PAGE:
Longest run ever

Longest. Run. Ever.
Today was a scheduled 17-miler on the marathon training plan. That’s 27.3km. That’s 5km farther than my last long run, which was itself my longest run ever. Yikes. But you know what? I DID IT. Here’s the run report I filed over at Daily Mile.Running in the middle of the day was SO STUPID. I know this. But I wanted to run with my friend Fiona, and she couldn’t go til after 10. So I slept in, but then she called at the last minute to say her car broke down so she couldn’t go… but by that point, I was locked in. Luckily my friends Josh and Jamie were willing (and crazy enough) to run the Bay Run with me in 80-degree heat. I set RunKeeper for 1:1 intervals and I was off. I started by running up through Glebe, around Blackwattle Bay, and up Victoria Road to the start of the Bay Run.

I had tried to approach my nutrition in a scientific way. I had 4 packets of gel, a bag of jelly babies, and a couple bottles of premixed Endura Rehydration drink (along with some plain water). It took me about 45 minutes to get to Iron Cove, and that’s the point at which I started to eat. My goal was to get about 70g of carbs per hour, and I think I actually did pretty good with that.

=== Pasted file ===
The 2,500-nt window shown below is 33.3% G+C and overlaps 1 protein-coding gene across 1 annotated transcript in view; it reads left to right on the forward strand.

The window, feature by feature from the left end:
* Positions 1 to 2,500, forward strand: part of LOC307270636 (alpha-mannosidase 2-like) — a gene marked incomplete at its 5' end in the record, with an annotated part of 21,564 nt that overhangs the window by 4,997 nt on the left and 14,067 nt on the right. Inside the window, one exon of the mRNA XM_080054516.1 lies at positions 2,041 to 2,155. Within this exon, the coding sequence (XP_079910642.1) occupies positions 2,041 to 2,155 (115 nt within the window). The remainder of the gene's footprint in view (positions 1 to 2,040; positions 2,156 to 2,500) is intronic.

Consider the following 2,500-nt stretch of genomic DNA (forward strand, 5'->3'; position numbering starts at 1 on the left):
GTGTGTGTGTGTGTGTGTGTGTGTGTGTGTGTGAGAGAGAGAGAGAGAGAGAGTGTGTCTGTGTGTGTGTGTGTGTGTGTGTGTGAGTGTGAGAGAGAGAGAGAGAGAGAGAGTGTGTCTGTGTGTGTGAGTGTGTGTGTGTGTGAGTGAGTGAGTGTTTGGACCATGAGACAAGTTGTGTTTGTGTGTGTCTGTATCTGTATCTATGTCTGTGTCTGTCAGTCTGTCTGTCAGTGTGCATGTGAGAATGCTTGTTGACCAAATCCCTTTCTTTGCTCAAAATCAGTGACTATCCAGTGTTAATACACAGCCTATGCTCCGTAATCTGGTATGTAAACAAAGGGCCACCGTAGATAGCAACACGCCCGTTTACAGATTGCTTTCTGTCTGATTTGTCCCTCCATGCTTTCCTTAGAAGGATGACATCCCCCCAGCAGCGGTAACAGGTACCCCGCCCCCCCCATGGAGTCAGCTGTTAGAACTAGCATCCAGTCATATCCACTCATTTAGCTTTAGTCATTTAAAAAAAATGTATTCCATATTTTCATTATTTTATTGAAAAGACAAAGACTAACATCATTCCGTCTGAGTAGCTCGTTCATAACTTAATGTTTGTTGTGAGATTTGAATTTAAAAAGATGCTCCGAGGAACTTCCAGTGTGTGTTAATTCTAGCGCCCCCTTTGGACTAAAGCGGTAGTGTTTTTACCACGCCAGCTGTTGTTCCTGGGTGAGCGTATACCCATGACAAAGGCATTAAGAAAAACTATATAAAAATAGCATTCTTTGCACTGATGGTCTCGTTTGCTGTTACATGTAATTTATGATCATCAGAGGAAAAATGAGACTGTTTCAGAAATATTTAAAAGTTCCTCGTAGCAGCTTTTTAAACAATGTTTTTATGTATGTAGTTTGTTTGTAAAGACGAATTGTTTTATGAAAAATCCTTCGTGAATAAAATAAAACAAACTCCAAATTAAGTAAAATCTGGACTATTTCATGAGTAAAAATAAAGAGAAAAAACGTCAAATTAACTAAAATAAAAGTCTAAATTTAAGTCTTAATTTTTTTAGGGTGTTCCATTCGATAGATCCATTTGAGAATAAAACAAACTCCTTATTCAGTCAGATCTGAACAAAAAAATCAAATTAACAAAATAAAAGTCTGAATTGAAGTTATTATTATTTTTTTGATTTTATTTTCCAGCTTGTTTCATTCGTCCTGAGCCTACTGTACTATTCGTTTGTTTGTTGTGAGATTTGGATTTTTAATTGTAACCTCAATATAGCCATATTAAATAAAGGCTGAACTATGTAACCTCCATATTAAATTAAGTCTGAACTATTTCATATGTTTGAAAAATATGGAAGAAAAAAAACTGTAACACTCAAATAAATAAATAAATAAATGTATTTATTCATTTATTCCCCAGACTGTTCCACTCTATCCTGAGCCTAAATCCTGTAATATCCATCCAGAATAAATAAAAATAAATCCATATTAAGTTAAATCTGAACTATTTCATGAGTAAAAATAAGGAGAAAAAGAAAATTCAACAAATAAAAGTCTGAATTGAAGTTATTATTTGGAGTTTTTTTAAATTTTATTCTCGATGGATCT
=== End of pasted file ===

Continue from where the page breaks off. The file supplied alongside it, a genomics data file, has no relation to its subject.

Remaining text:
I met the boys at the start of the Bay Run and we headed off. Neither of them had ever been there before, so it was a fun, chatty time. However, it was also extremely hot (not a cloud in the sky) and I was drenched with sweat. I’d slathered on sunscreen, but I knew it wouldn’t last long out there. We refilled our bottles at each water fountain. When we finished the loop, I was at the 12km mark and I was really feeling it. The boys headed home while I sat in the shade for a few minutes to recuperate. I had planned to do a second loop on my own, but it was just after noon and I just couldn’t face it. The Bay Run doesn’t have a lot of shade. I was so hot. Instead I SMSed the Snook that I was going to head back towards home and do the rest in our neighbourhood.

The next 2km going back up Victoria Road was the worst stretch of the whole run for me. I was feeling almost queasy from the heat, so I walked quite a bit of the uphill. Eventually I got to the ANZAC Bridge, which should’ve killed me with its massive incline. Instead I actually started to pick up energy with each step up it. I could feel the breeze up there, and it started to make me feel refreshed and strong. I could do this! When I came off the bridge near the fish markets, I sent the Snook a message telling him I felt better and I was going to do a few more km’s in Glebe. I followed Pyrmont Bridge Road up into Glebe before turning down Glebe Point Road towards home. I even did a little loop of Victoria Park! Just was I was closing in on the 18km mark, my shins started cramping. That sucked. Luckily I was close to home so I was able to hang on.